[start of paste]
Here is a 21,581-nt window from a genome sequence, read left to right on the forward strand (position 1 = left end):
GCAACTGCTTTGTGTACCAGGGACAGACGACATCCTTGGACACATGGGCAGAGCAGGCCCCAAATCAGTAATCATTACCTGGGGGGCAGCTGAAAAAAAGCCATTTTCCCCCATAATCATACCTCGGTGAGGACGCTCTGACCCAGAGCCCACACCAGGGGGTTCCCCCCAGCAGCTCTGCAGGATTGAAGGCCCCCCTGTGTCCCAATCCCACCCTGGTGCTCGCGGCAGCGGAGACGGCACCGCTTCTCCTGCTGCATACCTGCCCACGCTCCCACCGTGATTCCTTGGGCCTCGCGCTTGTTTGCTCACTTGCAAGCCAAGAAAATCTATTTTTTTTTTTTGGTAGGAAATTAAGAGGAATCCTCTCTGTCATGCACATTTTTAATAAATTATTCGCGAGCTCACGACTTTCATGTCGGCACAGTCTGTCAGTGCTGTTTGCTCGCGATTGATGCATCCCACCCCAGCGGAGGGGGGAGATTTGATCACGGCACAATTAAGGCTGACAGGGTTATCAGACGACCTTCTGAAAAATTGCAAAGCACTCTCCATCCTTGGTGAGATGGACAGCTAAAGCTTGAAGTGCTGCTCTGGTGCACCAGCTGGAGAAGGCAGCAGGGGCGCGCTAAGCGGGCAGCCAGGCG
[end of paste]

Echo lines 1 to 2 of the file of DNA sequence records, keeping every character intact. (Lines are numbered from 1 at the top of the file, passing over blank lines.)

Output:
Here is a 21,581-nt window from a genome sequence, read left to right on the forward strand (position 1 = left end):
GCAACTGCTTTGTGTACCAGGGACAGACGACATCCTTGGACACATGGGCAGAGCAGGCCCCAAATCAGTAATCATTACCTGGGGGGCAGCTGAAAAAAAGCCATTTTCCCCCATAATCATACCTCGGTGAGGACGCTCTGACCCAGAGCCCACACCAGGGGGTTCCCCCCAGCAGCTCTGCAGGATTGAAGGCCCCCCTGTGTCCCAATCCCACCCTGGTGCTCGCGGCAGCGGAGACGGCACCGCTTCTCCTGCTGCATACCTGCCCACGCTCCCACCGTGATTCCTTGGGCCTCGCGCTTGTTTGCTCACTTGCAAGCCAAGAAAATCTATTTTTTTTTTTTGGTAGGAAATTAAGAGGAATCCTCTCTGTCATGCACATTTTTAATAAATTATTCGCGAGCTCACGACTTTCATGTCGGCACAGTCTGTCAGTGCTGTTTGCTCGCGATTGATGCATCCCACCCCAGCGGAGGGGGGAGATTTGATCACGGCACAATTAAGGCTGACAGGGTTATCAGACGACCTTCTGAAAAATTGCAAAGCACTCTCCATCCTTGGTGAGATGGACAGCTAAAGCTTGAAGTGCTGCTCTGGTGCACCAGCTGGAGAAGGCAGCAGGGGCGCGCTAAGCGGGCAGCCAGGCG